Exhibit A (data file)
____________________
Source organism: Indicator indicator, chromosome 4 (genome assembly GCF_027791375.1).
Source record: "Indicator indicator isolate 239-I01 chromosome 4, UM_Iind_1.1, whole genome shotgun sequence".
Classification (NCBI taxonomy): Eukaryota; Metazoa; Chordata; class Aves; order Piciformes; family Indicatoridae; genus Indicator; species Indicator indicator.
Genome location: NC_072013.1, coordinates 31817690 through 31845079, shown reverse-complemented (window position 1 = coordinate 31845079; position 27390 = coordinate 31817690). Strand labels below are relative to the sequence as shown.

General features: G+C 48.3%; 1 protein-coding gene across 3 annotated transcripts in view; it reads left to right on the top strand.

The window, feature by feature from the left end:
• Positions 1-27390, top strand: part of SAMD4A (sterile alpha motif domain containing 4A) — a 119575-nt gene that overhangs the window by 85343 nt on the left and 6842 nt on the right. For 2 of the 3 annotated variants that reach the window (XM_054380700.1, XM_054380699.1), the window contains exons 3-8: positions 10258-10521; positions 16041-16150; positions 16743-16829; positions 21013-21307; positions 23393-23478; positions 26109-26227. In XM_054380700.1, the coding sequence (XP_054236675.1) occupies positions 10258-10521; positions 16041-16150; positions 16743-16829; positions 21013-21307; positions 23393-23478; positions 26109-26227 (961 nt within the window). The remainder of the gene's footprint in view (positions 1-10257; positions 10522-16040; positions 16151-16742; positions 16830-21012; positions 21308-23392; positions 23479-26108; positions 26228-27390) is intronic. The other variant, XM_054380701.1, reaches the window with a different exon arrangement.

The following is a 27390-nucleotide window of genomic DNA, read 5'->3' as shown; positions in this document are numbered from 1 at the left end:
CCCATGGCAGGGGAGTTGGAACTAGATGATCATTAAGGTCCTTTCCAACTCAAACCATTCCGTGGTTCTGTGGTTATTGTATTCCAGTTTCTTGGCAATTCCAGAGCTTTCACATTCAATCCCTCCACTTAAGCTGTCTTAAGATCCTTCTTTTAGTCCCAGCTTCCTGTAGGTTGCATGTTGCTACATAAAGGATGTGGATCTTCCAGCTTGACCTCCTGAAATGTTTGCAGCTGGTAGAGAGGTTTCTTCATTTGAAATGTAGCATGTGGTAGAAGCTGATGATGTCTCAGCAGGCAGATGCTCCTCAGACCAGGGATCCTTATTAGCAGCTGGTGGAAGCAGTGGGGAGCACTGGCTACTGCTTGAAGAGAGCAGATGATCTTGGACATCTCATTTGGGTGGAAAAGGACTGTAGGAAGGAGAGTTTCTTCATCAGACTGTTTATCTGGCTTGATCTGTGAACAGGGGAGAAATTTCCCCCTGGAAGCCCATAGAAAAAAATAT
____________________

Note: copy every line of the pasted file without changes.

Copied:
Source organism: Indicator indicator, chromosome 4 (genome assembly GCF_027791375.1).
Source record: "Indicator indicator isolate 239-I01 chromosome 4, UM_Iind_1.1, whole genome shotgun sequence".
Classification (NCBI taxonomy): Eukaryota; Metazoa; Chordata; class Aves; order Piciformes; family Indicatoridae; genus Indicator; species Indicator indicator.
Genome location: NC_072013.1, coordinates 31817690 through 31845079, shown reverse-complemented (window position 1 = coordinate 31845079; position 27390 = coordinate 31817690). Strand labels below are relative to the sequence as shown.

General features: G+C 48.3%; 1 protein-coding gene across 3 annotated transcripts in view; it reads left to right on the top strand.

The window, feature by feature from the left end:
• Positions 1-27390, top strand: part of SAMD4A (sterile alpha motif domain containing 4A) — a 119575-nt gene that overhangs the window by 85343 nt on the left and 6842 nt on the right. For 2 of the 3 annotated variants that reach the window (XM_054380700.1, XM_054380699.1), the window contains exons 3-8: positions 10258-10521; positions 16041-16150; positions 16743-16829; positions 21013-21307; positions 23393-23478; positions 26109-26227. In XM_054380700.1, the coding sequence (XP_054236675.1) occupies positions 10258-10521; positions 16041-16150; positions 16743-16829; positions 21013-21307; positions 23393-23478; positions 26109-26227 (961 nt within the window). The remainder of the gene's footprint in view (positions 1-10257; positions 10522-16040; positions 16151-16742; positions 16830-21012; positions 21308-23392; positions 23479-26108; positions 26228-27390) is intronic. The other variant, XM_054380701.1, reaches the window with a different exon arrangement.

The following is a 27390-nucleotide window of genomic DNA, read 5'->3' as shown; positions in this document are numbered from 1 at the left end:
CCCATGGCAGGGGAGTTGGAACTAGATGATCATTAAGGTCCTTTCCAACTCAAACCATTCCGTGGTTCTGTGGTTATTGTATTCCAGTTTCTTGGCAATTCCAGAGCTTTCACATTCAATCCCTCCACTTAAGCTGTCTTAAGATCCTTCTTTTAGTCCCAGCTTCCTGTAGGTTGCATGTTGCTACATAAAGGATGTGGATCTTCCAGCTTGACCTCCTGAAATGTTTGCAGCTGGTAGAGAGGTTTCTTCATTTGAAATGTAGCATGTGGTAGAAGCTGATGATGTCTCAGCAGGCAGATGCTCCTCAGACCAGGGATCCTTATTAGCAGCTGGTGGAAGCAGTGGGGAGCACTGGCTACTGCTTGAAGAGAGCAGATGATCTTGGACATCTCATTTGGGTGGAAAAGGACTGTAGGAAGGAGAGTTTCTTCATCAGACTGTTTATCTGGCTTGATCTGTGAACAGGGGAGAAATTTCCCCCTGGAAGCCCATAGAAAAAAATAT